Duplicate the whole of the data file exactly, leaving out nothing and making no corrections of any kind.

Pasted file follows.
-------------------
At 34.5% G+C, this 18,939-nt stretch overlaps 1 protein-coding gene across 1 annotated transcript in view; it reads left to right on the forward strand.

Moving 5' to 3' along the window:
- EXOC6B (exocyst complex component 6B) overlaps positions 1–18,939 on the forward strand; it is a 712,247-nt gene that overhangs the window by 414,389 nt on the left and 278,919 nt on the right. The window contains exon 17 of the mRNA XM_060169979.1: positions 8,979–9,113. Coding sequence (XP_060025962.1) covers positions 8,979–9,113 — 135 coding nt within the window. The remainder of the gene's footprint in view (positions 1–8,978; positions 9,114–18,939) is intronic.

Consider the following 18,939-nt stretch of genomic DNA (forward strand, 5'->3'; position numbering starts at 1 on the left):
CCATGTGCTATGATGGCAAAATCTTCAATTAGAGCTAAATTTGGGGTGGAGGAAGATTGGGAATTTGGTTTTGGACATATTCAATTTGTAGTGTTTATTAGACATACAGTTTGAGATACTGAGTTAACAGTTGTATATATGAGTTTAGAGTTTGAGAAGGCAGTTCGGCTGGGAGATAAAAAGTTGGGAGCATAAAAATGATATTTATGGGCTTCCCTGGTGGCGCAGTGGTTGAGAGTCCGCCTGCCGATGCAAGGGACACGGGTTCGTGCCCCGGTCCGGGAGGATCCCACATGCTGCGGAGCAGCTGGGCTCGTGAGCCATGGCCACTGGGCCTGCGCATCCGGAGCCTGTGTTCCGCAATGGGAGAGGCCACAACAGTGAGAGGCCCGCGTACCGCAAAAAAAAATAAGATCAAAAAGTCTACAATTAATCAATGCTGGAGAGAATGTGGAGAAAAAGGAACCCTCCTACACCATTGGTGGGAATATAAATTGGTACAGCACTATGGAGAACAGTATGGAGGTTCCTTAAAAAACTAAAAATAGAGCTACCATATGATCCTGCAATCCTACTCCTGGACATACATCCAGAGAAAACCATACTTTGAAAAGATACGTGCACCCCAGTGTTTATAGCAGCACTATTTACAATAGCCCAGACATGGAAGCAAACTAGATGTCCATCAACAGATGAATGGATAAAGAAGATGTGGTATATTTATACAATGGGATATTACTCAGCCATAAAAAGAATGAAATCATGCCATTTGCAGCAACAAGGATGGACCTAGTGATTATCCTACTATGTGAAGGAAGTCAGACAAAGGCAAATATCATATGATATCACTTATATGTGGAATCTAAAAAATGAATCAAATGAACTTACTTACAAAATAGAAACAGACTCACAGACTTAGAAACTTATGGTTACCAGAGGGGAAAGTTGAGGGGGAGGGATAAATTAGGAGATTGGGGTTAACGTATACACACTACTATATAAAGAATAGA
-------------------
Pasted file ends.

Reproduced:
At 34.5% G+C, this 18,939-nt stretch overlaps 1 protein-coding gene across 1 annotated transcript in view; it reads left to right on the forward strand.

Moving 5' to 3' along the window:
- EXOC6B (exocyst complex component 6B) overlaps positions 1–18,939 on the forward strand; it is a 712,247-nt gene that overhangs the window by 414,389 nt on the left and 278,919 nt on the right. The window contains exon 17 of the mRNA XM_060169979.1: positions 8,979–9,113. Coding sequence (XP_060025962.1) covers positions 8,979–9,113 — 135 coding nt within the window. The remainder of the gene's footprint in view (positions 1–8,978; positions 9,114–18,939) is intronic.

Consider the following 18,939-nt stretch of genomic DNA (forward strand, 5'->3'; position numbering starts at 1 on the left):
CCATGTGCTATGATGGCAAAATCTTCAATTAGAGCTAAATTTGGGGTGGAGGAAGATTGGGAATTTGGTTTTGGACATATTCAATTTGTAGTGTTTATTAGACATACAGTTTGAGATACTGAGTTAACAGTTGTATATATGAGTTTAGAGTTTGAGAAGGCAGTTCGGCTGGGAGATAAAAAGTTGGGAGCATAAAAATGATATTTATGGGCTTCCCTGGTGGCGCAGTGGTTGAGAGTCCGCCTGCCGATGCAAGGGACACGGGTTCGTGCCCCGGTCCGGGAGGATCCCACATGCTGCGGAGCAGCTGGGCTCGTGAGCCATGGCCACTGGGCCTGCGCATCCGGAGCCTGTGTTCCGCAATGGGAGAGGCCACAACAGTGAGAGGCCCGCGTACCGCAAAAAAAAATAAGATCAAAAAGTCTACAATTAATCAATGCTGGAGAGAATGTGGAGAAAAAGGAACCCTCCTACACCATTGGTGGGAATATAAATTGGTACAGCACTATGGAGAACAGTATGGAGGTTCCTTAAAAAACTAAAAATAGAGCTACCATATGATCCTGCAATCCTACTCCTGGACATACATCCAGAGAAAACCATACTTTGAAAAGATACGTGCACCCCAGTGTTTATAGCAGCACTATTTACAATAGCCCAGACATGGAAGCAAACTAGATGTCCATCAACAGATGAATGGATAAAGAAGATGTGGTATATTTATACAATGGGATATTACTCAGCCATAAAAAGAATGAAATCATGCCATTTGCAGCAACAAGGATGGACCTAGTGATTATCCTACTATGTGAAGGAAGTCAGACAAAGGCAAATATCATATGATATCACTTATATGTGGAATCTAAAAAATGAATCAAATGAACTTACTTACAAAATAGAAACAGACTCACAGACTTAGAAACTTATGGTTACCAGAGGGGAAAGTTGAGGGGGAGGGATAAATTAGGAGATTGGGGTTAACGTATACACACTACTATATAAAGAATAGA